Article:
A Sad Future for Elephants?

Text and Photos by Bruno Zanzottera/Parallelozero
Abridged by Chang Yu Ming (張佑民)

A Sad Future for Elephants?

Text and Photos by Bruno Zanzottera/Parallelozero
Abridged by Chang Yu Ming (張佑民)

Hwange National Park, a natural reserve in Zimbabwe, has been so successful in their conservation of elephants that the growing population is putting a strain on the park's natural resources. With a shortage of food and water, where can these elephants go?

The population of elephants in Hwange National Park has grown beyond the capacity of this natural reserve, leading to a shortage of water and food.

"We saved the elephants of Hwange National Park but we have a problem, now they're too many", says Mark Butcher ('Butch' for friends), a former ranger with the Zimbabwe Parks & Wildlife Authority, who later became head of Matabeleland Forestry, and finally an eco-lodge creator and promoter of responsible tourism, always at the forefront of wildlife conservation.

There are no rivers in the park and during the dry season the pools of water filled by the rains dry up inexorably. In the past, thirsty elephants migrated to the Zambezi basin in search of water, but now, with the increase in population, the migratory corridors have been occupied by villages and crops. In order to keep the pachyderms inside the park all year round, the Zimbabwe Parks & Wildlife Authority started digging a series of wells a few decades ago to pump water into the parched ponds.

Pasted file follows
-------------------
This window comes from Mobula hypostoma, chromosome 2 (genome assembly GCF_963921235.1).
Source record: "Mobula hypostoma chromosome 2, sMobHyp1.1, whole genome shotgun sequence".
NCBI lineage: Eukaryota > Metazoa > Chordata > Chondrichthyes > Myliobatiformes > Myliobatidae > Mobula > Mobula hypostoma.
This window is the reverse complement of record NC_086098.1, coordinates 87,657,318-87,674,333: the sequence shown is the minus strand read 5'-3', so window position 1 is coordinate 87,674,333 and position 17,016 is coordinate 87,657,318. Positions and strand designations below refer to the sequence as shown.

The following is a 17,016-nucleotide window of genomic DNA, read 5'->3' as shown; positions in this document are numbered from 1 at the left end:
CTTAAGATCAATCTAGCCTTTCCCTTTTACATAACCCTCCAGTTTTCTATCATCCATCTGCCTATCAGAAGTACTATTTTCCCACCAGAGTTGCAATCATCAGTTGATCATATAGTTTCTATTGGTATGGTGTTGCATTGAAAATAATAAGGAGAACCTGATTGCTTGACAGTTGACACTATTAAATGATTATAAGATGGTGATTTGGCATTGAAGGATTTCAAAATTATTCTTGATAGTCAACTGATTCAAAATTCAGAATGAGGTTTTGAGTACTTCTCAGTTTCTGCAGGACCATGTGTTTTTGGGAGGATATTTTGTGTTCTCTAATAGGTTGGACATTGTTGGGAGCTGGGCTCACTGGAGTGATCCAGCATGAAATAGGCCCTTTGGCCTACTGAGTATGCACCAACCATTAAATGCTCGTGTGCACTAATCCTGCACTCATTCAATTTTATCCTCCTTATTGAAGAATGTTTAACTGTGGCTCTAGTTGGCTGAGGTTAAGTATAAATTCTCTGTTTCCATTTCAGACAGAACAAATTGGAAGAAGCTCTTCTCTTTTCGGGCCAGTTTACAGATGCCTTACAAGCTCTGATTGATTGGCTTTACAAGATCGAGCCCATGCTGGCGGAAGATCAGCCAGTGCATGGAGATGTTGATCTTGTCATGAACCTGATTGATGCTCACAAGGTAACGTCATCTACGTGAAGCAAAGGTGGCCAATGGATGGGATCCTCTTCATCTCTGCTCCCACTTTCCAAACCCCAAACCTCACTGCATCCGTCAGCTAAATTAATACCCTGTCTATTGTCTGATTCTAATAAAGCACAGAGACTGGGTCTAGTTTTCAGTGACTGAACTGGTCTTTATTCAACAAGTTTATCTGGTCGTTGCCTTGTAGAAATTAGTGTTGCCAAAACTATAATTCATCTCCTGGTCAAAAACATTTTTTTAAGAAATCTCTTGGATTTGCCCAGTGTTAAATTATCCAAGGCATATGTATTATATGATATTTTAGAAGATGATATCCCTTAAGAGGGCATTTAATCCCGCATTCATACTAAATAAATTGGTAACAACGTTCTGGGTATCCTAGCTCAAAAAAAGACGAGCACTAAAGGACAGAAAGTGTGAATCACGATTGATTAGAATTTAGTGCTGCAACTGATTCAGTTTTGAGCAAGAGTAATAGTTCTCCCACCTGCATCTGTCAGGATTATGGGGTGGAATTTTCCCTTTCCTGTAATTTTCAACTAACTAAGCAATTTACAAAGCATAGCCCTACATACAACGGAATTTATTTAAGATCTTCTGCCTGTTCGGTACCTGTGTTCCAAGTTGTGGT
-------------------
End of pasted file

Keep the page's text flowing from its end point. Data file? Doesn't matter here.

Today, due to the chronic lack of funding from government agencies, private individuals like himself are carrying out this programme. The project has been a huge success and the presence of elephants in Hwange has quadrupled in a few decades, reaching the impressive number of 44,000, 10% of the total remaining in Africa. But now a problem has arisen: the number of elephants is far too high for the park's vegetation, which is largely devastated. Anyone wandering around the park today is shocked to see mopane trees in some areas practically eaten down to their roots.

Encouraged by this surplus of elephants, Zimbabwe has not been too shy this year about selling the rights to hunt up to 500 elephants in order to generate government revenue. "Revenue from elephant hunting will be particularly important for the country because of the economic setback caused by the Covid-19 pandemic," said Tinashe Farawo, spokesperson for the Zimbabwe Parks and Wildlife Management Authority. The sale of licences to hunt elephants is nothing new and it was in this park in the country's deep south that a few years ago a photo of a tourist/hunter who paid 60,000 euros to shoot and be proudly portrayed in front of a giant, dying elephant, went viral, shocking all wildlife conservation groups. For Mark, the selective culling of elephants in order to reduce their excess numbers is certainly not a solution, given the exponential increase in poaching throughout Africa, which is now practised on a large scale by criminal gangs equipped with automatic weapons.